The CII-rating is influenced by how energy efficiently the ship is operated but also highly dependent upon how well the hull coating can prevent marine fouling to settle over a full-service interval of five years. Any marine fouling will directly affect the energy efficiency of the hull, induce an increase in fuel consumption and subsequently a deterioration of the CII-rating. Hempel’s Hempaguard X7 coating delivers a guaranteed maximum average speed loss of 1.4 per cent over a service interval of 60 months (as defined by the ISO 19030 performance indicator “in-service performance”). This speed loss translates into 4.2 per cent fuel increase over a 60-month service interval.
Comparing the impact of coatings on the EEXI can easily be done by comparing two sister ships with identical surface preparation. Hempel assisted a tanker owner by comparing the fuel consumption at the same operational speed of the two vessels, one coated with Hempaguard and the other with another hull coating. The Hempaguard coated ship used considerably less fuel, showing fuel savings to far exceed 6 per cent.
Looking at a recent example that shows the potential savings that could be achieved, Hempel helped the owner of a cruise vessel to assess the performance of its Hempaguard X7 coating. Using our digital analysis tool SHAPE (Systems for Hull and Propeller Efficiency) it was calculated that with Hempaguard X7, the cruise ship’s fuel use increased by just 0.9 per cent over 60 months. This clearly shows that Hempaguard will keep the CII-rating under control throughout the service interval. A standard hull coating will experience a fuel consumption increase of around 18 per cent.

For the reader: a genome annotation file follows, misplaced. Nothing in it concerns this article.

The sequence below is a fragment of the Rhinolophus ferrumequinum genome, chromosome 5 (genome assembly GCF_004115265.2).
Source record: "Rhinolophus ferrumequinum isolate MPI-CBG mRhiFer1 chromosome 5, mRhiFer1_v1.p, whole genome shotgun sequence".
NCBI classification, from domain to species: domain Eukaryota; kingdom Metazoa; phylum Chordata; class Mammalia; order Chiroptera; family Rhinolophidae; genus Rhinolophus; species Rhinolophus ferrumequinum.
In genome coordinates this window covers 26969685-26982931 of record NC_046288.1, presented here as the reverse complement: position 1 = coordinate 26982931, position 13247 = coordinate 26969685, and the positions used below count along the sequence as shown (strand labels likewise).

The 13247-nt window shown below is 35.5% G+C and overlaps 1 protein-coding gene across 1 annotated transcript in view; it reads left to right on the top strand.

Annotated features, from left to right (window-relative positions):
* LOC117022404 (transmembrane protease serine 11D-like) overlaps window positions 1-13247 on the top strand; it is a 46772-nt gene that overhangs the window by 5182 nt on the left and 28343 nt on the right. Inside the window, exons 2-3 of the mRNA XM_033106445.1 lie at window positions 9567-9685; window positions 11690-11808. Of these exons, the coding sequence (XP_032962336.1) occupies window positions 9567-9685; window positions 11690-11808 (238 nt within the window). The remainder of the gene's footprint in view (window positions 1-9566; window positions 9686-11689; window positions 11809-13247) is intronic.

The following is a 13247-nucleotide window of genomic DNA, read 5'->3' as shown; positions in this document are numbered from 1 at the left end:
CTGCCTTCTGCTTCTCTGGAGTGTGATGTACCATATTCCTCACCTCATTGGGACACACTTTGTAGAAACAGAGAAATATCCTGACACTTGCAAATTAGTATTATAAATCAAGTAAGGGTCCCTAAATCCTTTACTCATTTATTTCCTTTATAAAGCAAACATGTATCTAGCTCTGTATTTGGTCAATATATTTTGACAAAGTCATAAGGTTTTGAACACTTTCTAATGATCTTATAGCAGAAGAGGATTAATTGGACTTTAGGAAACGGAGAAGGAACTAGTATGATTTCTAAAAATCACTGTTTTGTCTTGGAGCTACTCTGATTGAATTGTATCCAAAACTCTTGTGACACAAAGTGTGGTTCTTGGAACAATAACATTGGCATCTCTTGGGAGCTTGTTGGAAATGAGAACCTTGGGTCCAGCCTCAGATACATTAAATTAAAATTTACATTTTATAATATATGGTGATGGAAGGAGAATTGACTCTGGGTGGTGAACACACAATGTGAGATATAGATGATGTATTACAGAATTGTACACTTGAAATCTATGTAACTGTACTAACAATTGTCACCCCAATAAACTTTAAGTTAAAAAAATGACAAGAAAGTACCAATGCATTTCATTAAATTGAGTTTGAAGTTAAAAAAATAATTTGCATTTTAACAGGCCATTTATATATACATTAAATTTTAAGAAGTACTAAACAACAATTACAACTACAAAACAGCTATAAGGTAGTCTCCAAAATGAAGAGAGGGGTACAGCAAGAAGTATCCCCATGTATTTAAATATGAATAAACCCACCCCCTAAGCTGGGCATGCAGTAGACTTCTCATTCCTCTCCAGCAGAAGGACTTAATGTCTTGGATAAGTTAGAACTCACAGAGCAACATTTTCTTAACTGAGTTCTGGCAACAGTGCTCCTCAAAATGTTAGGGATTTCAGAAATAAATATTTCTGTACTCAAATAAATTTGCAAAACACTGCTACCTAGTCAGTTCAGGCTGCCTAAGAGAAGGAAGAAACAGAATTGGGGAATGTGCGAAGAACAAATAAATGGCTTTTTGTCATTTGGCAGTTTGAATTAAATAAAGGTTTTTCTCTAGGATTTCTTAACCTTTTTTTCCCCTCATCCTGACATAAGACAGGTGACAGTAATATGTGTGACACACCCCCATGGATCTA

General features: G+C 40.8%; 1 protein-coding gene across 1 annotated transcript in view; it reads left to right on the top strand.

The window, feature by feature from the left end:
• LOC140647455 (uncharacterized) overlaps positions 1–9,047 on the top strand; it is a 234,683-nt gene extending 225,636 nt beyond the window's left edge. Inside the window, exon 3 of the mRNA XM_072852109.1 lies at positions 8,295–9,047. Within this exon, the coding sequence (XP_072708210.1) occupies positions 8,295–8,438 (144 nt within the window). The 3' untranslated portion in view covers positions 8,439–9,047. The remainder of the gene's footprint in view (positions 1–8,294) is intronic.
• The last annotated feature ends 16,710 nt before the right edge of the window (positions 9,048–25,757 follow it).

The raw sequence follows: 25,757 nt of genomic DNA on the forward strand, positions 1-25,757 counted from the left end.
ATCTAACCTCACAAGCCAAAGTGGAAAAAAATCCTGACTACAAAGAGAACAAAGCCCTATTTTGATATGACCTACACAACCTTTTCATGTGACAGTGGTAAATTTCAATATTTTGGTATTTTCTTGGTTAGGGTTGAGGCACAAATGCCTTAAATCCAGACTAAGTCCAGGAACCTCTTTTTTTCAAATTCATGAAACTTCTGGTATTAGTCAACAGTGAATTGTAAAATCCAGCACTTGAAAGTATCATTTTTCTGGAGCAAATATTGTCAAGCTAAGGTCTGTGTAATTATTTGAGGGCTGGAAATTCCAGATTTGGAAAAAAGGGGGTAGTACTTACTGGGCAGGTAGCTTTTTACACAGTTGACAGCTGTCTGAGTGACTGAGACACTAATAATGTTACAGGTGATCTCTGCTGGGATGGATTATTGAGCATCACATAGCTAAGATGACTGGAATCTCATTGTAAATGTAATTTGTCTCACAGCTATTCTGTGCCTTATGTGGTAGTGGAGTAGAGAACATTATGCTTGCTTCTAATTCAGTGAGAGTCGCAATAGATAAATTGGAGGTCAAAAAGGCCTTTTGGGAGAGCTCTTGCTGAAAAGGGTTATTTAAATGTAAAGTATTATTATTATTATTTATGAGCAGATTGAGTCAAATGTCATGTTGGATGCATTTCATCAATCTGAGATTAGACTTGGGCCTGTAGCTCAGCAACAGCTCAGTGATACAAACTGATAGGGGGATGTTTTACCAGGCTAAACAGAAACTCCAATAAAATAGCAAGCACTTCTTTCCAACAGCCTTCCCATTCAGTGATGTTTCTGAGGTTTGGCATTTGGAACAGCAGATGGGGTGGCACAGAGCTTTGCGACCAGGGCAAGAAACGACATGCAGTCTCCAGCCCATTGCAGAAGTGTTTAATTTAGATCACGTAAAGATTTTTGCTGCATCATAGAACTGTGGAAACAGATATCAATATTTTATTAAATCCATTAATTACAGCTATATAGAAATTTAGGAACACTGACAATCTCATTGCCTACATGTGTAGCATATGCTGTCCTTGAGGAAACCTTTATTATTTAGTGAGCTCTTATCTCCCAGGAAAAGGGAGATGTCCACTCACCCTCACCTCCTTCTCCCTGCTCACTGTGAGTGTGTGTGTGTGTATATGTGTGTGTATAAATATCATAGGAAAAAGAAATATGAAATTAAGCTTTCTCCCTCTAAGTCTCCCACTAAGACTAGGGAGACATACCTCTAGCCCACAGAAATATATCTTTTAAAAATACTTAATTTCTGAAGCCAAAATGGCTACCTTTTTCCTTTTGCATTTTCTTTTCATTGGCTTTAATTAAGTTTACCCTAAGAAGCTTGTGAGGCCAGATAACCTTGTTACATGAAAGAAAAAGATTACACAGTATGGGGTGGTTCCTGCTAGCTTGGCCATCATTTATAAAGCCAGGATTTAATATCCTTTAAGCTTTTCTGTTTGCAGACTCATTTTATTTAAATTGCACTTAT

Taking only the CII-related fuel savings over 60 months into account there was an improvement of 17 per cent compared to a standard hull coating. Assuming a daily fuel consumption of around 40 tons, an overall activity level of 50 per cent and a bunker cost of USD 600 per ton, the savings generated by Hempaguard for the vessel owner were estimated to be around USD 3.7 million over 60 months.
The road ahead
Meeting the requirements of the IMO should not be the driving force to improve vessels’ carbon outputs. We must commit to a reduced-carbon future not for tick box reasons or financial gain, but as environmentally and socially responsible industries. Indeed, IMO’s work during June has been criticised in certain quarters who claim that adoption of the new MARPOL (International Convention for the Prevention of Pollution from Ships) amendments do not go far enough or fast enough.
Hempel is not waiting for legislation to force its hand. In line with our own ethics and to meet our customers’ expectations, in 2020 we introduced our sustainability framework called Futureproof through which we are building a sustainable growth programme for our business. Hempel’s five-year strategy calls for us to be carbon neutral in our own operations and have zero waste to landfill by 2025; to lay out an action plan to phase out hazardous raw materials; accelerate our efforts towards biocide-free products, and to halve the amount of scrapped finished goods and raw materials. This, in addition to introducing a water programme this year.
These reduction targets will be achieved alongside a programme of expansion as we grow our product range and market share. Sustainability and expansion must go hand in hand, and companies still relevant in five years’ time will today be aligning their operations for a low- or no-carbon future.
Source: Helenic Shipping News